units

MPM5208

Faculty of Medicine, Nursing and Health Sciences

Postgraduate - Unit

This unit entry is for students who completed this unit in 2015 only. For students planning to study the unit, please refer to the unit indexes in the the current edition of the Handbook. If you have any queries contact the managing faculty for your course or area of study.

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4 points, SCA Band 3, 0.0833333 EFTSL

Refer to the specific census and withdrawal dates for the semester(s) in which this unit is offered.

LevelPostgraduate
FacultyFaculty of Medicine, Nursing and Health Sciences
Organisational UnitSchool of Psychological Sciences
OfferedNot offered in 2015
Coordinator(s)Professor T Trauer

Synopsis

Students will develop research skills in the area of study design, methodology and analysis.
Week 1. 'Foundations of statistical inference' will cover the techniques used to make statistical inferences, The nature of 'statistical significance' will be the focus. Threats to the validity of inference will be discussed.
Week 2. 'Qualitative research methods' will explore the methods for the analysis of narrative data and case studies. Verstehen and hermeneutics will be explained. Grounded theory will be introduced. Practical steps involved in the conduct of qualitative studies will be presented.
Week 3 'Epidemiological methods' will examine the methods for the assessment of the presence of disorders at the population level and the detection and measurement of risk factors. Prevalence and incidence will be defined. Methods of case ascertainment classification systems and diagnostic tools will be explored. Research designs and methods for the assessment of risk factors for disease will be surveyed. Sources of bias in epidemiological studies will be discussed.
Week 4. 'Intervention Trials' will focus on the design and analysis of studies that examine the efficacy of drug and psychotherapeutic treatments for psychiatric disorders. Topics will include randomised clinical trial (RCT), choice and definition of intervention and control groups, designs, administration and maintenance of intervention, choice of outcome measures and assessment procedures, dropouts and the intention to treat model.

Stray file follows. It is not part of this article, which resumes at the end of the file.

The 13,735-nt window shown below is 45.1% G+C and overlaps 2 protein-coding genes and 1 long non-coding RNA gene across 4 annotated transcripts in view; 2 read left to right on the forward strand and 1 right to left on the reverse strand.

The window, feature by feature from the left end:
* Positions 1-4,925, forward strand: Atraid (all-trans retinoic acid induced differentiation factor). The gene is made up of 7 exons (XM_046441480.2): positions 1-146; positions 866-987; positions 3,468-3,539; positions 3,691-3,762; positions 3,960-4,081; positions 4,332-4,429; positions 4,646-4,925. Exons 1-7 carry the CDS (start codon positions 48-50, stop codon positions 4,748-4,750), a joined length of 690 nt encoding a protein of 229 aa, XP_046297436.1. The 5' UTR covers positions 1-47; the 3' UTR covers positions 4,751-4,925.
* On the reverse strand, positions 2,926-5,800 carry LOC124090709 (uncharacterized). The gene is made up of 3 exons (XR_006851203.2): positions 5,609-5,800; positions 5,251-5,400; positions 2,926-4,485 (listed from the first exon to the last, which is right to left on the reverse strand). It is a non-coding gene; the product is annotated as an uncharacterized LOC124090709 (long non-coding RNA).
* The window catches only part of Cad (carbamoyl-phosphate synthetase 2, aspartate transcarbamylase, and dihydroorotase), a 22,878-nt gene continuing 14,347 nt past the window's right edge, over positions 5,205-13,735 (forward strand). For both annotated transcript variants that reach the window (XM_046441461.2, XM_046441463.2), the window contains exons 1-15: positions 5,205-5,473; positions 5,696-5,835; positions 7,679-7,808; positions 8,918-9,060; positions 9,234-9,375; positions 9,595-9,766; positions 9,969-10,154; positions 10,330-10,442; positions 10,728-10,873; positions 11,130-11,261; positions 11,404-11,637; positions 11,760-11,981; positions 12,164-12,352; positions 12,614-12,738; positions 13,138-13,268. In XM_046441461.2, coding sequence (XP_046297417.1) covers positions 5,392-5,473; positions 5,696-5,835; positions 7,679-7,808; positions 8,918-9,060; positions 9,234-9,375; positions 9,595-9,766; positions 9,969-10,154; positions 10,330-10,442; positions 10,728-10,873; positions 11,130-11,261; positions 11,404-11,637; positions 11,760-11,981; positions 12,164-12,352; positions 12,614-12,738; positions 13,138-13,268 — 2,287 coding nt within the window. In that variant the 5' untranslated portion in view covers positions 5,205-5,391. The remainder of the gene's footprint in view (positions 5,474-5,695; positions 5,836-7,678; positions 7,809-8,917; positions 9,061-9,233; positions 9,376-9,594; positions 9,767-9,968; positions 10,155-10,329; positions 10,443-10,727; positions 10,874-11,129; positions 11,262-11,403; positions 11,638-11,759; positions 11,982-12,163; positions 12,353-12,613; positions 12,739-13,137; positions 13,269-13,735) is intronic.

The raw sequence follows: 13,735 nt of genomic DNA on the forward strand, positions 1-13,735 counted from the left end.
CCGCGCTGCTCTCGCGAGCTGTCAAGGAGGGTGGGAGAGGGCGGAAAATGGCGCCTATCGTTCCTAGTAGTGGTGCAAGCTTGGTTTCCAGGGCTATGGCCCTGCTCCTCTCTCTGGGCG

Week 5. 'Meta-analysis' will be an introduction to the various methods for the combination of the outcome of individual studies. Topics to be covered include the discovery and selection of studies, the 'file draw' problem, effect sizes and statistical methods for analysis. Advanced hypothesis formulation and analysis of meta-analytic data will be introduced. Problems and limitations associated with this technique will be discussed. The Cochrane Collaboration will be presented.
Week 6 'Longitudinal methods' will examine the relative strengths and weaknesses of studies that compare the different classes of individuals at one time (cross-sectional studies) and studies that observe the same individual over time (longitudinal studies). Topics will include the design of longitudinal studies, statistical methods, the determination of causality, attrition and other problems.

Outcomes

  1. The course is designed to equip students with the skills necessary to evaluate empirical studies as published in the psychiatric literature. The course also aims to provide students with an introduction to the information necessary to design and initiate their own research.
  2. Students will gain statistical and methodological knowledge. It must be realised that given the time constraints much of the knowledge imparted will be at a basic or introductory level. However the course has been designed to cover a broad range of relevant topics. The course will also give students information about 'next steps' that is, approaches and sources of information that will allow them to bring their skills up to a mature level in specific areas when they have a need for this.
  3. The overarching attitude to be developed is one of 'constructive critical doubt'. This transcends the ability to be able to simply enumerate flaws and limitations in a piece of research. It is the aim of this course that students will develop an appreciation of the factors that are critical in either engendering confidence in the research or invalidating it.

Assessment

Essay (2,000 words) (100%)

Hurdle: 75% attendance.

Workload requirements

3 hours attending lectures and 3 hours studying prepared course materials per week.

See also Unit timetable information

Chief examiner(s)